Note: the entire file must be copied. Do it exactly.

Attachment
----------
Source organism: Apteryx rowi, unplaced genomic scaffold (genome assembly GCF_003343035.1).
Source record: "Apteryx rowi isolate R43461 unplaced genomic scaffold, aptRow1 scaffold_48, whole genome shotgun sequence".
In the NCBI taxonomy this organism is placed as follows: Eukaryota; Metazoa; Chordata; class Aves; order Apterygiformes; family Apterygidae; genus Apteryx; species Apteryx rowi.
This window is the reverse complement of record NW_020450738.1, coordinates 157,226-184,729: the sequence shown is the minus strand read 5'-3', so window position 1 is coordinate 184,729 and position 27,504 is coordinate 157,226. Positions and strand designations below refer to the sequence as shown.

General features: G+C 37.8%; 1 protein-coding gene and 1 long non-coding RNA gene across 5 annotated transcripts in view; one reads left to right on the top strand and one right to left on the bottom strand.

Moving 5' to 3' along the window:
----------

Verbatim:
Source organism: Apteryx rowi, unplaced genomic scaffold (genome assembly GCF_003343035.1).
Source record: "Apteryx rowi isolate R43461 unplaced genomic scaffold, aptRow1 scaffold_48, whole genome shotgun sequence".
In the NCBI taxonomy this organism is placed as follows: Eukaryota; Metazoa; Chordata; class Aves; order Apterygiformes; family Apterygidae; genus Apteryx; species Apteryx rowi.
This window is the reverse complement of record NW_020450738.1, coordinates 157,226-184,729: the sequence shown is the minus strand read 5'-3', so window position 1 is coordinate 184,729 and position 27,504 is coordinate 157,226. Positions and strand designations below refer to the sequence as shown.

General features: G+C 37.8%; 1 protein-coding gene and 1 long non-coding RNA gene across 5 annotated transcripts in view; one reads left to right on the top strand and one right to left on the bottom strand.

Moving 5' to 3' along the window: